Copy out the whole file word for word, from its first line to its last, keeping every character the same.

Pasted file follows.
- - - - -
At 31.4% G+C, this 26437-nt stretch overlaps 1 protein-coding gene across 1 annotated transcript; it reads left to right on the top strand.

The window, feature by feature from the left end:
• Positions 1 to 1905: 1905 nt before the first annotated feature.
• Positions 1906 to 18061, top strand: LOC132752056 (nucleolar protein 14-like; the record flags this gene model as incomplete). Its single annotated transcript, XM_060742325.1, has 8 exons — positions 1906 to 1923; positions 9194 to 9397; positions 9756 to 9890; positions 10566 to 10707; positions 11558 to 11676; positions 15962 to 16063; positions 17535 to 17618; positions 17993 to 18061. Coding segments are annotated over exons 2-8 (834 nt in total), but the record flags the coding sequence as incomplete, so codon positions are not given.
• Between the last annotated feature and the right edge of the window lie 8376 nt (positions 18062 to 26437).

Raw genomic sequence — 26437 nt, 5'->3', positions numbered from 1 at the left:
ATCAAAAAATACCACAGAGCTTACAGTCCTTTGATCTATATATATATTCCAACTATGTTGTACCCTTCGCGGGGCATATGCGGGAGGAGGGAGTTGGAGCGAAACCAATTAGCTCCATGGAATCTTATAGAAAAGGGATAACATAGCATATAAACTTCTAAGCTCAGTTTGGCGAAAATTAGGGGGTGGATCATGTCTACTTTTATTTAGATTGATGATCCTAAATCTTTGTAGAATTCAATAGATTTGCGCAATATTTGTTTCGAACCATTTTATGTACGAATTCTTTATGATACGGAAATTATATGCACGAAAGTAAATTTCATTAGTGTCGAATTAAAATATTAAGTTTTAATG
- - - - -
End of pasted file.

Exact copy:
At 31.4% G+C, this 26437-nt stretch overlaps 1 protein-coding gene across 1 annotated transcript; it reads left to right on the top strand.

The window, feature by feature from the left end:
• Positions 1 to 1905: 1905 nt before the first annotated feature.
• Positions 1906 to 18061, top strand: LOC132752056 (nucleolar protein 14-like; the record flags this gene model as incomplete). Its single annotated transcript, XM_060742325.1, has 8 exons — positions 1906 to 1923; positions 9194 to 9397; positions 9756 to 9890; positions 10566 to 10707; positions 11558 to 11676; positions 15962 to 16063; positions 17535 to 17618; positions 17993 to 18061. Coding segments are annotated over exons 2-8 (834 nt in total), but the record flags the coding sequence as incomplete, so codon positions are not given.
• Between the last annotated feature and the right edge of the window lie 8376 nt (positions 18062 to 26437).

Raw genomic sequence — 26437 nt, 5'->3', positions numbered from 1 at the left:
ATCAAAAAATACCACAGAGCTTACAGTCCTTTGATCTATATATATATTCCAACTATGTTGTACCCTTCGCGGGGCATATGCGGGAGGAGGGAGTTGGAGCGAAACCAATTAGCTCCATGGAATCTTATAGAAAAGGGATAACATAGCATATAAACTTCTAAGCTCAGTTTGGCGAAAATTAGGGGGTGGATCATGTCTACTTTTATTTAGATTGATGATCCTAAATCTTTGTAGAATTCAATAGATTTGCGCAATATTTGTTTCGAACCATTTTATGTACGAATTCTTTATGATACGGAAATTATATGCACGAAAGTAAATTTCATTAGTGTCGAATTAAAATATTAAGTTTTAATG